As the end of the year approaches, I can say that the Children Incorporated staff as a whole is amazed by what we have accomplished thus far in 2017, thanks to our incredible sponsors and donors. When our President and CEO, Ron Carter, sent out a letter in December of 2016 asking our supporters to help us reach our goal of providing 1,000 pairs of new shoes to sponsored and unsponsored children at our projects in the coming year, we never dreamed the response would be so tremendous.
Just three months after launching our Shoe Fund campaign, our supporters had already donated more than $30,000 to ensure that children in our program in Latin America, Africa, and Asia would receive new shoes. We can’t thank you enough for what you have done for these special young girls and boys.
The importance of shoes
There are a lot of basic needs that children go without on a daily basis – something we understand all too well. Providing basic necessities, like clothing, food, hygiene items, and educational support, to kids is the foundation of our sponsorship program, and we believe that each and every one of these aspects is incredibly important in helping children have a greater chance to succeed in life. So why did Mr. Carter want to focus in particular on getting shoes to kids in need?
“Over the years, we have heard many heartbreaking stories about children who are unable to attend school because they don’t have wearable shoes.”
“Over the years, we have heard many heartbreaking stories about children who are unable to attend school because they don’t have wearable shoes,” says Mr. Carter. “In some cases, children attend school only every other day because they have to share a single pair of shoes with a sibling. We have always made a point of providing good, solid shoes to these children, knowing that shoes can be very expensive. As such, the Children Incorporated Shoe Fund campaign has been one of our most meaningful endeavors.”
Because of you, we have provided children at our affiliated projects the Pedro Poveda School, Guarderia El Angel, the Lourdes School, the Santa Clotilde Orphanage, Villa Emilia, the Montero Home, and the Cristo Rey Mission in Bolivia with shoes this year. Thanks to you, children at Hogar Santa Julia and Hogar Santa Maria in Mexico have brand new shoes to wear to school. If it weren’t for you, children at the Dandora Community Center in Kenya, the Rainbow ‘Erdata’ Center in Ethiopia, Chrishanti Lama Sevana in Sri Lanka, La Milagrosa in Costa Rica, and Santa Isabel Ana Seton in Guatemala wouldn’t have received new footwear, either.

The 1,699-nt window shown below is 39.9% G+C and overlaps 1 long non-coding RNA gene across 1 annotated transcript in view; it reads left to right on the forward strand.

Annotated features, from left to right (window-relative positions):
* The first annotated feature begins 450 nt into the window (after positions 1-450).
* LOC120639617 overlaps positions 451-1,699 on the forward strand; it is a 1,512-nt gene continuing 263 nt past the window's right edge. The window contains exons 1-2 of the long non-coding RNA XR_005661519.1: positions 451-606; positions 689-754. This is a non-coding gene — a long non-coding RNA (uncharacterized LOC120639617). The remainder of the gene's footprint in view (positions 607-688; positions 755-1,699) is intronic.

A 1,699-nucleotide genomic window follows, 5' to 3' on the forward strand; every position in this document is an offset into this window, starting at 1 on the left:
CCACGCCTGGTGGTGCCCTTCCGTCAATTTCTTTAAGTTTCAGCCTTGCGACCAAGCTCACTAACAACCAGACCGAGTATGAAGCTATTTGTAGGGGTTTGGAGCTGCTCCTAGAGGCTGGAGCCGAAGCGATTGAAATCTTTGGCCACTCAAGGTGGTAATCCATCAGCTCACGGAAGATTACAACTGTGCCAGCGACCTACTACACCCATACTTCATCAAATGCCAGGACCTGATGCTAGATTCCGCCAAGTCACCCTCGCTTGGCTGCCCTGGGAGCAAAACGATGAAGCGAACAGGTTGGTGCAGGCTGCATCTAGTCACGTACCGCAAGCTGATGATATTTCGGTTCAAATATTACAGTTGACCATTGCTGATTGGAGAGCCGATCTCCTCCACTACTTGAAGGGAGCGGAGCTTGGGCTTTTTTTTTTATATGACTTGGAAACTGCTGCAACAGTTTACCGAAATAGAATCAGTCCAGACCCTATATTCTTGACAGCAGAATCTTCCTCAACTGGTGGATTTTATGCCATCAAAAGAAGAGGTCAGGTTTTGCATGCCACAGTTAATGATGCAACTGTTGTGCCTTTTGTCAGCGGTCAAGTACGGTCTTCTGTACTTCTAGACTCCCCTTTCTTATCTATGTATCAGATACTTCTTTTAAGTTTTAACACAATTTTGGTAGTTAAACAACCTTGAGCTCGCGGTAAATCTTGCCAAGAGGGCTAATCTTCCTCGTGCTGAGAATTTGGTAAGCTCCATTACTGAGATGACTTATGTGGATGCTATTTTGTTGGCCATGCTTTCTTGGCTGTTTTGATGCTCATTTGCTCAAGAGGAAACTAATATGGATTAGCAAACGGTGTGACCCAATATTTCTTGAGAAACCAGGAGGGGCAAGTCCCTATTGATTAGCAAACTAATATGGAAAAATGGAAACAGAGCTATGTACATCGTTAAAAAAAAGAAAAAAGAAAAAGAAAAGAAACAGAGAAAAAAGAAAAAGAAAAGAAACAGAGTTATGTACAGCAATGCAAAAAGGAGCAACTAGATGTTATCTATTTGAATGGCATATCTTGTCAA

To date, we have provided 1,235 pairs of shoes to kids in need, and we will continue distributing shoes in the upcoming months.
Thank you for all that you do to help children – we couldn’t do it without you.
It’s not everyday that a small nonprofit—even one that’s been around as long as Children Incorporated—finds out that they’re receiving a donation of $1.75 million.
I suppose that’s why I remember the day so well. We had been saddened in 2015 to hear of the death of Mr. Glenn Foy, an engineering innovator and adventurous spirit who had passed away at such a young age- just 59 years old- in a private plane accident. I had spoken to him only once, a few months before his death, and remembered him as a kind soul, committed to what we do, and a regular sponsor over the last decade. It wasn’t unusual for Children Incorporated to receive a bequest, although most tend to come from sponsors who have a much longer history with our organization.